During the ‘60s, college film societies thrived. Knowing film was cool; it could get you laid. By the ‘70s, many of the kids who had grown up on television worshiped classic movies, some had become connoisseurs of the moving image. Popular culture, in general, was becoming a subject for serious study on campus for the first time.

So it was the fashion of the day elevated many foreign movies, certain American classics, and selected underground films above their more accessible, current-release, Hollywood counterparts. In that pre-cable TV age, much of the mainstream domestic product was viewed by the film buff in-crowd as laughingly naive or hopelessly corrupt.

Although none of them had any prior experience in Show Biz a group of five men, then in their mid-30s, opened Georgetown’s Biograph Theatre (1967-96) in 1967. They were trendy, smart guys and at least one of them knew a lot about foreign films and film history. They caught a wave. A few years later those same young owners were successful, confident and looking to expand. In Richmond’s Fan District they thought they had found a perfect situation for a second repertory-style cinema, another Biograph.

Local players, filthy rich Morgan Massey and deal-maker Graham “Squirrel” Pembrooke, built the Biograph building from scratch for the Georgetown group. Significantly, Pembroke managed to get a 20-year lease for $3,000-a-month rent guaranteed by a federal program for at-risk neighborhoods, in case the edgy concept didn’t fly and the operators went belly up. Thus, when the Biograph closed in 1987 the building’s owners were then able to collect the rent from Uncle Sam until 1992.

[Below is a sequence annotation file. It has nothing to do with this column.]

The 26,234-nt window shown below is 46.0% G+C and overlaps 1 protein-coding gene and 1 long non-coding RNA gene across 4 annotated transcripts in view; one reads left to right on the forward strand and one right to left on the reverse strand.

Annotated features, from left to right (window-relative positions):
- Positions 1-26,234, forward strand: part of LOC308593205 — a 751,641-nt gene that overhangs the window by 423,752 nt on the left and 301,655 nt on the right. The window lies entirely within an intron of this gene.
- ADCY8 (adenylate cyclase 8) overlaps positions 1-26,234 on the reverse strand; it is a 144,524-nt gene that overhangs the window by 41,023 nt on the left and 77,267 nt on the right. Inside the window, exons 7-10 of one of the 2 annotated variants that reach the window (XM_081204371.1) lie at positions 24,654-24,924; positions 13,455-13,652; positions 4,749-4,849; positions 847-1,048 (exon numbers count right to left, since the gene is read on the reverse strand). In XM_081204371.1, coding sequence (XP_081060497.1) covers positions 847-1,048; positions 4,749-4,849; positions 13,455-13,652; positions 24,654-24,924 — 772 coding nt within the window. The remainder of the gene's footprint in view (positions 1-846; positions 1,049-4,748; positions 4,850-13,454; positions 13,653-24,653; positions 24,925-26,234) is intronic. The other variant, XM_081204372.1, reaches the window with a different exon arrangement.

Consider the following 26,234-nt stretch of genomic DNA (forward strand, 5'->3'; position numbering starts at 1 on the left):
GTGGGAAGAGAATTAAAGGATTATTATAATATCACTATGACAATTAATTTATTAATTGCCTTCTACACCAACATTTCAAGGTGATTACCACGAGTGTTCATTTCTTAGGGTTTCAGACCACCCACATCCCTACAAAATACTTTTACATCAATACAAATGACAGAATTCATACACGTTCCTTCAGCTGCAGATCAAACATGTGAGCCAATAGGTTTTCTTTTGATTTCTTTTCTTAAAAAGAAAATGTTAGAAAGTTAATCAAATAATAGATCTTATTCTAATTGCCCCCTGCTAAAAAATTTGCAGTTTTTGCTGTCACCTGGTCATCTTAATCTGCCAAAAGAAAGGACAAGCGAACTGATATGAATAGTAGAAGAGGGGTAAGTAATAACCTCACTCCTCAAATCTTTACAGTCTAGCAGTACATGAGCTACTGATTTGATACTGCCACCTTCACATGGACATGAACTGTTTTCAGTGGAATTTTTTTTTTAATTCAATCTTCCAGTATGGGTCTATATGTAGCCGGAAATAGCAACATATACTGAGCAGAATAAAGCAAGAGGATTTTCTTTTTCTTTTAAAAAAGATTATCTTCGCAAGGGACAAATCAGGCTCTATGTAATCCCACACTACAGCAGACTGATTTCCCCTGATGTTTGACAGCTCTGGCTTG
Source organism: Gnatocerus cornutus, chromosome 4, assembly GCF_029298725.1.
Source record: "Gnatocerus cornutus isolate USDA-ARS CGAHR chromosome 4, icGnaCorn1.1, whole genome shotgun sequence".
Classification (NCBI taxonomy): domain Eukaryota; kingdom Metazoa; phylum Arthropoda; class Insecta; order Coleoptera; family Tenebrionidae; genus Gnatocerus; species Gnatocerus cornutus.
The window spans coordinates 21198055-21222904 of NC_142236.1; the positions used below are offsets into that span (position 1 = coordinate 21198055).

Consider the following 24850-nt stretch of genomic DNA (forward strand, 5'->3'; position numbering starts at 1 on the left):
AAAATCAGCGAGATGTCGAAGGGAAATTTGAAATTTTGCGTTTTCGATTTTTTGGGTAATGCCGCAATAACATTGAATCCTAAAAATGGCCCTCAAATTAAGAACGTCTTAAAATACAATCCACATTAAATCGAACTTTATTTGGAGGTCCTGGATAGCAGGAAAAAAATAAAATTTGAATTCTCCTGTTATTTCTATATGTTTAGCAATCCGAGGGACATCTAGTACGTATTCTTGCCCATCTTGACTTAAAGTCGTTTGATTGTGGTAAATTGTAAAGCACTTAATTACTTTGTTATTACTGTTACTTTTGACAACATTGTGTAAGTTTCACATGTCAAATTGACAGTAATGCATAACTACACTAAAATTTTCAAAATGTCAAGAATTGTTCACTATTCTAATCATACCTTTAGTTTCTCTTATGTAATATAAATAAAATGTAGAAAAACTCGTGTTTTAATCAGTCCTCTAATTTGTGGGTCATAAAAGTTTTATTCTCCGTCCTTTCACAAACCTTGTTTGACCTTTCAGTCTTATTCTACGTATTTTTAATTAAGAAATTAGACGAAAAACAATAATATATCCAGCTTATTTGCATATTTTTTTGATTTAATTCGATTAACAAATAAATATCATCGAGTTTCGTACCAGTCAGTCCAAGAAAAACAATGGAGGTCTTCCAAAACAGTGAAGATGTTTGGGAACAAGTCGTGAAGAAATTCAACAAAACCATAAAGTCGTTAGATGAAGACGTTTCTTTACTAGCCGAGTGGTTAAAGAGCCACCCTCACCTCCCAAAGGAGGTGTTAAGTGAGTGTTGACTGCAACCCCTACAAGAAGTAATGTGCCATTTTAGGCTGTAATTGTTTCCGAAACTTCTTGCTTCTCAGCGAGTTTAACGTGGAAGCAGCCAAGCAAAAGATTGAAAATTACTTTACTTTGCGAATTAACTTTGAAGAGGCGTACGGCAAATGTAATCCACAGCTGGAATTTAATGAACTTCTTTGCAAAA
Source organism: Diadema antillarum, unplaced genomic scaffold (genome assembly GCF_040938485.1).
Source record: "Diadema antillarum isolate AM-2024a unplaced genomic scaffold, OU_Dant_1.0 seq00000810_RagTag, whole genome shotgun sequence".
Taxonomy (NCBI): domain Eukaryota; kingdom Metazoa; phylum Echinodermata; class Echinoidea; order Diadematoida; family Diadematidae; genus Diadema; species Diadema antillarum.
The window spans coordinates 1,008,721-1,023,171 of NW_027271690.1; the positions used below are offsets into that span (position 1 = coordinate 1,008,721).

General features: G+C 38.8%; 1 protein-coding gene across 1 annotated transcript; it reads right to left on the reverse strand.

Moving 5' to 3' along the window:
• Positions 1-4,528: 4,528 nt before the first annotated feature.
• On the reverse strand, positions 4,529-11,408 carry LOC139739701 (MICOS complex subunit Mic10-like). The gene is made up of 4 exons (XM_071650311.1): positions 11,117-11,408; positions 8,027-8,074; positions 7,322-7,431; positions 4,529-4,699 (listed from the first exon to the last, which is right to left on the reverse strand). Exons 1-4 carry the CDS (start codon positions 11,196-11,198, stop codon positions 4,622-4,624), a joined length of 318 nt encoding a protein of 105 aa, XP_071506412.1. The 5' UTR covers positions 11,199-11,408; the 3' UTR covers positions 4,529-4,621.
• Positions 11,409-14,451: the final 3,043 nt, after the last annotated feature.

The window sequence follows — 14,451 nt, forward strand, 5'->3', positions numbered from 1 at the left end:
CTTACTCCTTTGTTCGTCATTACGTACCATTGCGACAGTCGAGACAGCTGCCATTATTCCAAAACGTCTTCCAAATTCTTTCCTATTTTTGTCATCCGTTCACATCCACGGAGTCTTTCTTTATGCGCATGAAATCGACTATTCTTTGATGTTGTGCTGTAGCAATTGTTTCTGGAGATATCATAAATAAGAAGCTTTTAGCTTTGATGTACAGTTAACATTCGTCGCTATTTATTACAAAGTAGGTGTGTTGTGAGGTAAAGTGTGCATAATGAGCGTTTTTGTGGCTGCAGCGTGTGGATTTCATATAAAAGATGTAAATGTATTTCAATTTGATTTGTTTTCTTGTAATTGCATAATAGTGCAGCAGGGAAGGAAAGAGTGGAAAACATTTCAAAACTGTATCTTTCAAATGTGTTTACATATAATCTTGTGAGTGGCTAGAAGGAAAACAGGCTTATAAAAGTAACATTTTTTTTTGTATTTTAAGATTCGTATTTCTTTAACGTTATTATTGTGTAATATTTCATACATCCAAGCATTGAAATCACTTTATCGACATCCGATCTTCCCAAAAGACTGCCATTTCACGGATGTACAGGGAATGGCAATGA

Knowing they could walk away easily, if the business fizzled, the Biograph’s creators -- chiefly David Levy (who later owned The Key on Wisconsin in Georgetown) and Alan Rubin -- inked the deal and borrowed money to buy a load of very used seats and projection booth equipment, which included ancient Peerless carbon arc lamps to back up a pair of rugged Simplex 35 mm projectors.

Biograph programs, printed schedules with film notes, covered about six weeks each. Double features were the staple. Program No. 1 was heavy on documentaries, featuring the work of de Antonio and Pennebaker, among others. Also on that program were several films by revered European directors, including Antonioni, Costa-Gavras, Fellini, and Polanski.

After the opening flurry, with long lines to every show, it was somewhat surprising and disappointing when the crowds shrank dramatically in the third and fourth months of operation. As VCU students were a substantial portion of theater’s initial crowd, the slump was chalked off to exams and summer vacation.

In that context, the first summer of operation was opened to experimentation aimed at drawing customers from beyond the borders of the immediate neighborhood. The brightest light in the mix of celluloid offerings was just such an experiment that caught on -- Friday and Saturday midnight shows.